Google recently stopped all new subscription purchases for their Google Site Search service. The replacement, Google Custom Search Engine (CSE), is right around the corner and widely regarded as a major downgrade to the old in-site search features. Our blog series helps you easily understand what the end of Google Site Search means for your business, what your alternatives are, and how you can turn this into a marketing opportunity.
If you didn’t know, Google Site Search is the search bar on your website that allows visitors to look directly for products, services or other content they can’t find directly through your site’s navigation.
The new CSE service, unfortunately, will serve ads on search results. This means your competitors can advertise within your website. While there are other disadvantages of CSE, the ads alone have caused many to start searching for an alternative solution.
In-site search features are important. As much as 59% of people say they use in-site searches regularly. Finding a replacement for Google Site Search can help you continue to accommodate these users on your site, without them being exposed to your competitors’ ads.
To help you avoid having these ads shown within your website, here are some alternatives you can consider for in-site search services.
What Alternatives are Available to Google Custom Search Engine?
Essentially, there are three main types of alternative search services to choose from: cloud-based, software-as-a-service (SaaS) and server-side solutions. While the differences in how they work are rather technical, their value can be easily explained.
Cloud-based solutions, such as Amazon’s CloudSearch or Microsoft’s Azure Search, are by far the most advanced search services. They provide everything Google Site Search did and much more, including the ability to understand user search intent. However, they may prove to be too expensive and involve a lot of development work for installation and ongoing use.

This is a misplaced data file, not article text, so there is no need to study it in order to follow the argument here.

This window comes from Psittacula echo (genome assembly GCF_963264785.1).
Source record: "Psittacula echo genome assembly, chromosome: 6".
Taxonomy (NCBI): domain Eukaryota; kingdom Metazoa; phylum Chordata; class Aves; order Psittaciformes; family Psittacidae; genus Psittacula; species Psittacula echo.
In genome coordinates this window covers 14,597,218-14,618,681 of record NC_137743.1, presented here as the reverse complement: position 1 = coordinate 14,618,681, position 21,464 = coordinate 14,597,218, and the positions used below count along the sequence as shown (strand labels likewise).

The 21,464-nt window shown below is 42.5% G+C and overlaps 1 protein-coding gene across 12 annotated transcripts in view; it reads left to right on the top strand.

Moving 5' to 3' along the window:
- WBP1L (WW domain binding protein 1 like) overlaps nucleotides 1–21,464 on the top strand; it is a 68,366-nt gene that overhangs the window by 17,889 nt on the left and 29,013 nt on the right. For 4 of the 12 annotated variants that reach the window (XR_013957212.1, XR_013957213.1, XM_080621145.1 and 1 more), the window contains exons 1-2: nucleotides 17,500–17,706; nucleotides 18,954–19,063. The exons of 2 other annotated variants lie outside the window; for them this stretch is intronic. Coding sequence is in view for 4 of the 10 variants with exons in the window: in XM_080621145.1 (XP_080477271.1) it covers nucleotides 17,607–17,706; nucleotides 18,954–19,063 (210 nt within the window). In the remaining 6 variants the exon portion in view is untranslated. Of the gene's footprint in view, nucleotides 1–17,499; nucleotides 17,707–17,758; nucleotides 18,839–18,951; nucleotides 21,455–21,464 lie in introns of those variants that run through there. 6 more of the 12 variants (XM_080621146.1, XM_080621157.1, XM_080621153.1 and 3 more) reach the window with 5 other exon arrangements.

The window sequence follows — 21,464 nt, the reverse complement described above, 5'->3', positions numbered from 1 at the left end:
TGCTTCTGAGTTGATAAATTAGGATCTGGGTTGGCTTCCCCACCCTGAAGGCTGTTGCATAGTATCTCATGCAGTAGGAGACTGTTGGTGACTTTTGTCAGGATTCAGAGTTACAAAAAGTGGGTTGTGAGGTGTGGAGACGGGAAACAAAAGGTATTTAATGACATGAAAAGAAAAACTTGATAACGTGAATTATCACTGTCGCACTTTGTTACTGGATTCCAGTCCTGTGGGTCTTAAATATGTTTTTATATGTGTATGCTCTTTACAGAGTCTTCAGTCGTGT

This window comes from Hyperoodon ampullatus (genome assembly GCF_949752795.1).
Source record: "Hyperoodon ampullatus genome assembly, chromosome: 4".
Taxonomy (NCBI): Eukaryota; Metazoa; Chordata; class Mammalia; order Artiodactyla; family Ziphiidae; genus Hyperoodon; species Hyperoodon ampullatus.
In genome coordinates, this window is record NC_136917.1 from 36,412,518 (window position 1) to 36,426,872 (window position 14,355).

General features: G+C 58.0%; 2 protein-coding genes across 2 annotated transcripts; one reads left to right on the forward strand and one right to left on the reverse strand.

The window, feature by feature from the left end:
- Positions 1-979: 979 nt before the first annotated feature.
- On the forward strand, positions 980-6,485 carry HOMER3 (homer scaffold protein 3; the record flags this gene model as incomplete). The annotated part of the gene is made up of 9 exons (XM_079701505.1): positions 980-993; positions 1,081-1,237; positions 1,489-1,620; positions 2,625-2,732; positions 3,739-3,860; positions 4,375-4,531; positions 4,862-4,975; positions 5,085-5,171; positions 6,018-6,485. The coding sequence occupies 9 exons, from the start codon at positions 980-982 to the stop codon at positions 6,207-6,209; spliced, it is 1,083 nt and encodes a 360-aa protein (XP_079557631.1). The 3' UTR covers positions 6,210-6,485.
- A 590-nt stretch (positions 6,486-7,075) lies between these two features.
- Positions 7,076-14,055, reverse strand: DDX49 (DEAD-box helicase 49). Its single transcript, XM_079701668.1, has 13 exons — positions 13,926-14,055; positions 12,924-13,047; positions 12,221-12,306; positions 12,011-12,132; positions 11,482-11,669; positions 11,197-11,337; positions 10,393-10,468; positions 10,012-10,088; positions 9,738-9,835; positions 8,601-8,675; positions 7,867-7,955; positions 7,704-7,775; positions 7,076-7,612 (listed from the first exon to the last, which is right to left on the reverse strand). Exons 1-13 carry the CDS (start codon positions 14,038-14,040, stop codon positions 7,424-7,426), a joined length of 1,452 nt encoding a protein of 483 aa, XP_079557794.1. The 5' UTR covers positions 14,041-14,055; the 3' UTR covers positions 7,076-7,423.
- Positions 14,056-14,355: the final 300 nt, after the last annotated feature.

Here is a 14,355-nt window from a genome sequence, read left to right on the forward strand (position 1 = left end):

Server-side solutions are on the other end of the spectrum. These search services, such as SearchWP ($49/year) or Relevanssi for WordPress ($49.95/year), are easy to install and use. They’re usually available as plug-ins for most of the popular content management systems and are relatively cheap. The downside is they’re not very scalable, don’t offer as many features as Google Site Search did, and can only handle low volumes of traffic.
SaaS solutions are more or less right in the middle of these two extremes. They offer many of the capabilities of cloud-based solutions, can handle high search volumes, but don’t require a huge investment of time and resources to operate. Some SaaS solutions gaining popularity are Algolia ($49/month) and AddSearch ($29/month). Most SaaS search services will still require some work by a developer, however.
Each of these types of search solutions has their pros and cons. The solution for you depends on how often website visitors use the search features on your site – a product-heavy site may need a more robust solution than a site promoting consulting services. You’ll need to evaluate your current needs and compare them to the solutions available.
Being Prepared Helps You Avoid Losing Potential Customers
It’s important to find a replacement for Google Site Search. The introduction of CSE and the associated ads could lead to lost web traffic and lost customers.
There are many in-site search services available to you. Taking the initiative to implement an alternative search function can help you maintain a great experience for users and keep competitors’ ads off your site.
To learn more about what the end of Google Site Search means for your business, read the first blog in our series, “Everything You Need to Know About the End of Google Site Search“. Stay tuned for the final blog in this series to discover how to take advantage of this new marketing opportunity.